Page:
So how are we supposed to cope with this? I feel like my family all left town and I never got to say so long. I already miss riding chairlifts all day, running merciless toboggan laps in the steeps, screaming into the wind because I just want to it to stop, laughing about the fact I can't see five feet in front of my face during a whiteout, sweeps, and coming home so exhausted I can't even make dinner, slam a yogurt and some goldfish and fall asleep at 8:19 p.m. while watching Fleabag or Narcos. 

As with any s*it-sandwich, I find it is essential to dig around to find the silver linings. And aside from the uptick, we've all probably experienced in our touring activity, some of the ones I've found have been surprising. So without further adieu, I present a list of silver linings for ski patrollers, but also for anyone who now finds themselves in the throes of unemployment, social distancing, grappling with heeding the CAIC's warning to stay mellow and safe, allergic to the thought of becoming some kind of part-time couch potato germaphobe who can't even hang out with their friends anymore.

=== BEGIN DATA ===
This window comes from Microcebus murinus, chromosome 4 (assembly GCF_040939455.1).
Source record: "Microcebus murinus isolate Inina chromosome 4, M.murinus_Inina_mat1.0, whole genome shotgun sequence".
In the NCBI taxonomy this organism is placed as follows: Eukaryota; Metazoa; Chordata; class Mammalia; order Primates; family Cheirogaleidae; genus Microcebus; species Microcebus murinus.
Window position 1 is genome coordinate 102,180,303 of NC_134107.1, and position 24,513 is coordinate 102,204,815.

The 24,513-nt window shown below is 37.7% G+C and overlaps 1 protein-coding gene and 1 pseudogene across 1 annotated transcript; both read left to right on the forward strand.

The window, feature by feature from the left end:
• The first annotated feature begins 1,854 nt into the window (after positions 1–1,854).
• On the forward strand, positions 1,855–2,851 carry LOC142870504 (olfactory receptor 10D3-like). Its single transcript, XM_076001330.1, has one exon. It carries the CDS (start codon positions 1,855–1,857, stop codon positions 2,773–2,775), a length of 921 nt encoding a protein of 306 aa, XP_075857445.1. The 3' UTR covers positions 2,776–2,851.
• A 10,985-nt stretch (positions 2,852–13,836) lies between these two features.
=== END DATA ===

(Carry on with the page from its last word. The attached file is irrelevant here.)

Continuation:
1. The moral dilemma for all of us who are embracing earning our turns, but have been implored by the CAIC and the government not to ski in terrain (or do anything) that is even remotely likely to seriously injure us for fear of overburdening an already wrung-thin emergency response and medical infrastructure. We now have an ocean of time to check off all the big lines we wanted to ski in the backcountry and, guess what: it's big line season and it just snowed. But we are supposed to play it safe enough to all-but guarantee none of us will suffer injuries requiring hospitalization? To me this means skiing low angle, mellow, butt-wiggling fields and keeping approaches Class 2. Goodbye Snoopy's Collar, farewell Shit-for-Brains, adios North Chute, Peak 1, Christo Couloir, see you next season Skyscraper, if I'm still alive. Do I think I'll get hurt on these lines, or caught in a slide? Nope. I'm a relatively cautious skier and I've skied many of these lines before, some in terrifying conditions. Do I want to take even the tiniest risk that I'll bury a tip and take a multi-thousand-foot tomahawk, or that I smoke a rock and end up being airlifted due to a broken femur? Hell no. On a personal level, I don't want to get within 1000 feet of an ER unless I'm working and have all the PPE a gal livin' in a small mountain town during the time of Covid could possibly dream of. So I skin fast enough to get my heart rate up even when I don't lift my heel risers the whole time. And I wiggle down the same mellow zones with my dog hopping along behind, or sometimes even ahead of me. And it has been...surprisingly and unbelievably nice. To ski every day and never have to worry about getting hurt? To have my dog with me every single day, running his little heart out? To be able to ski with friends who aren't into big lines and don't have a ton of experience but like just getting outside, and then to be able to have a conversation the entire time we are skinning. To not worry about being fast or sprinting across slide paths one by one, no ropes, minimal exposure: it has been the proverbial deep breath I think I've been needing for years. There is no pressure. And I have a newfound appreciation for enjoying small things and for creating challenges in ways that don't involve pushing through fear or pain, just going faster, for longer or doing more laps. My dog is now Covid-19's number one fan.